Mobile devices are on my mind at the moment. I have an iPad 2 that recently turned 6 years old. And I have a new Android phone, because my previous phone just bricked.
I didn’t expect the iPad 2 to last this long. I didn’t think that Apple products were meant to last, but to be cast aside for fresher Apple stuff. My iPad 2 hasn’t always had the gentlest of treatment.
But on it goes, insisting that its software–iOS 9.3.5–is up to date. What it really means is that it can’t go beyond that version of iOS. That’s a good thing. I don’t want it to go to iOS 11, under which some of my favorite apps will not run.
As long as it holds up, I will continue to use it for apps such as Polyhedra, Card Thief, Through the Desert,… and many more. I’ll also use it for email. It seems to struggle most with web browsing, although that may be the fault of the Guardian’s site.
My Android phones have been rather less long-lived. My Motorola Droid Maxx turned into a brick a few days ago. It was itself a replacement for a similar phone that suffered from terminal boot-loop.
I now have a Samsung J7 V (for Verizon, I think). So far, so good.
But I’m wondering whether the 6 year old iPad 2 will outlive the new phone…
How did my use of technology change during 2015? The short answer is that it increased. For example, I just deposited a check using my phone, and that’s something I never did in previous years.
That phone is a Droid Maxx, made by Motorola for Verizon. My iPhone turned in to a brick earlier this year. From among the phones available from or for Verizon Wireless, the Maxx seemed to me the best deal. This may be due to the particular wireless plan I was already in. The iPhones were by comparison overpriced.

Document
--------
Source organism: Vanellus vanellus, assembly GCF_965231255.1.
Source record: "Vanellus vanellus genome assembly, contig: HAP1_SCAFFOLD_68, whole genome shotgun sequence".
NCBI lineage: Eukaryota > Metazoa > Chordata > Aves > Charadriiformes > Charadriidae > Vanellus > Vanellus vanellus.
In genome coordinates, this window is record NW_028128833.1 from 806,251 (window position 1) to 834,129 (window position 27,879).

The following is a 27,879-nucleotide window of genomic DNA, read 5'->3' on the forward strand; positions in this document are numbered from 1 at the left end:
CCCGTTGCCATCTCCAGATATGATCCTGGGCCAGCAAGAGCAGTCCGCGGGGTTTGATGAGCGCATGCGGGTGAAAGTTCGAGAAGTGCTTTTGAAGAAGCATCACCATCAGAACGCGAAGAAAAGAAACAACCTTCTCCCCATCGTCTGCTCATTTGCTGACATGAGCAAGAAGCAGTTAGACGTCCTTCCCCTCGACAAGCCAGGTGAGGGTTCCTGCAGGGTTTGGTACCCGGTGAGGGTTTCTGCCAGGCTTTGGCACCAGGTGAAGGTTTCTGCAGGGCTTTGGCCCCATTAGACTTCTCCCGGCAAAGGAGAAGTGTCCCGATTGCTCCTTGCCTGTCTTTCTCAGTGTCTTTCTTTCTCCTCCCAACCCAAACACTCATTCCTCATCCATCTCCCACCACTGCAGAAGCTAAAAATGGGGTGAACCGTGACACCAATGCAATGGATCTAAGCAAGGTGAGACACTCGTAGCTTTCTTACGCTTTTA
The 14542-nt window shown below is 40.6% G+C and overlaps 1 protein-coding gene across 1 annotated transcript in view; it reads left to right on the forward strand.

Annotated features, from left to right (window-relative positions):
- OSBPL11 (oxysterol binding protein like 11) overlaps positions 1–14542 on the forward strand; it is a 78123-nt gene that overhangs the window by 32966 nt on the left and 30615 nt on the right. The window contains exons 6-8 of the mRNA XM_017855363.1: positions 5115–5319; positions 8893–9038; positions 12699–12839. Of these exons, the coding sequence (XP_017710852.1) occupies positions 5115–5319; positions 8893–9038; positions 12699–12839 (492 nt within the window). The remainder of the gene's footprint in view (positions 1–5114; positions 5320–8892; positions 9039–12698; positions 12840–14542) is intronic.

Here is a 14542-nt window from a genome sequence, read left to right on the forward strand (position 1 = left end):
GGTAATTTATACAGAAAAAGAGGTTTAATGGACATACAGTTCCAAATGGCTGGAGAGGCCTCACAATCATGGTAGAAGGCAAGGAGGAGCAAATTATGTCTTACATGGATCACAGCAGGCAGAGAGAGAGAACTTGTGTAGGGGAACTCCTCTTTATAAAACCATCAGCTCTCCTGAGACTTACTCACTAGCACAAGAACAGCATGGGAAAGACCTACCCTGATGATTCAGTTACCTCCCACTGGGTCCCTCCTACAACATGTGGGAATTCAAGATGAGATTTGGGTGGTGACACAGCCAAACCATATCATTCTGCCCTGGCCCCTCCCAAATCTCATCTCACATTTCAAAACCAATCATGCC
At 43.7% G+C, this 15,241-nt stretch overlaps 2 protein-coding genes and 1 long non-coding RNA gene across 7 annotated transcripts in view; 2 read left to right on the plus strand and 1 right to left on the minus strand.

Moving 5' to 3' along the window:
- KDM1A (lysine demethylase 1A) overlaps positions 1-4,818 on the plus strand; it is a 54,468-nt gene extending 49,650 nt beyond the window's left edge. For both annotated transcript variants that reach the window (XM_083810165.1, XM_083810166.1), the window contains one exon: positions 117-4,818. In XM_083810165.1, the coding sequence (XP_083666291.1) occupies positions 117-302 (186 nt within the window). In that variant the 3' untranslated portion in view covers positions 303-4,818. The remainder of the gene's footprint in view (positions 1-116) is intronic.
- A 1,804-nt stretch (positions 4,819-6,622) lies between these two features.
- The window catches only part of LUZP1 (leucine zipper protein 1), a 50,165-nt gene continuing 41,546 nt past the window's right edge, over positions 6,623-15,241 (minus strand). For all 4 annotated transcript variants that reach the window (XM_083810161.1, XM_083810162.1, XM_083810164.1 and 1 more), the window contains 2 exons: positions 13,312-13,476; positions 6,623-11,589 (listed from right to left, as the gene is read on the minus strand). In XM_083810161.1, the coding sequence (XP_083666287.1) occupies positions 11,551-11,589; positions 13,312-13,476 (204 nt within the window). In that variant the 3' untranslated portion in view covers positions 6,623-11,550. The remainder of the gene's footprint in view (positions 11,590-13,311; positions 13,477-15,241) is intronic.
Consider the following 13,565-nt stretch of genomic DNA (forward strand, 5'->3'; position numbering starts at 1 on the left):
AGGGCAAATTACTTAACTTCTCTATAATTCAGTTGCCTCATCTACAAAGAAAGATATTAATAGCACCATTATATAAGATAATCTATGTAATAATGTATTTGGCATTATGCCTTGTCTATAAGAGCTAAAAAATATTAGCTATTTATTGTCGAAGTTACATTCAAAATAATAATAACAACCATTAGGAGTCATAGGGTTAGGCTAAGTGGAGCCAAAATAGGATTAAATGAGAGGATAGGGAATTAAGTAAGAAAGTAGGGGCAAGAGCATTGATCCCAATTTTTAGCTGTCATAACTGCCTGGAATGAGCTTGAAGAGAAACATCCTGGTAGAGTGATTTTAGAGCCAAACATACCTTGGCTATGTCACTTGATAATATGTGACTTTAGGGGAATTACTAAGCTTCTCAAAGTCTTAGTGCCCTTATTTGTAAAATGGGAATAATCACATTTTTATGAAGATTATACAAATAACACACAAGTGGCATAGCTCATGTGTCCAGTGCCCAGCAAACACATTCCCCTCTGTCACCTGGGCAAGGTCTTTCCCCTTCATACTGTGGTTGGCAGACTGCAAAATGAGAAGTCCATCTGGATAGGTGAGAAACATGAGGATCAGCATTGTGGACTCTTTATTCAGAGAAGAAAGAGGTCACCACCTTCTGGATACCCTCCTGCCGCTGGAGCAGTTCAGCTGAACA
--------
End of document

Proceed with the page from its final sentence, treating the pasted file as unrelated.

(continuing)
I was happy with my new phone until, after a few months, it went into spiral of frantic uselessness, in which it would do nothing but restart until it ran out of power. Staff at the Verizon store agreed that it should be replaced, and replaced it was.
My second Maxx is behaving well so far. I like multiple things about it, especially the size of the screen. I’m not missing my iPhone. But I haven’t abandoned Apple: the two iPads in the house are in frequent use by the kids and by me. Continue reading “2015: Personal Technology Review”
My Android G1 is getting old. The phone itself is a little over two years old. The design is rather older: “Google’s first Android phone, the HTC-made T-Mobile G1, wasn’t much to look at when it debuted in October 2008” (quote and image from a CNET history of the Android era).
A month or two ago, the G1 started running even more slowly than usual, and powering off when required to do what it regarded as heavy work (such as being told we needed to move around a map). A new battery has fixed the problem.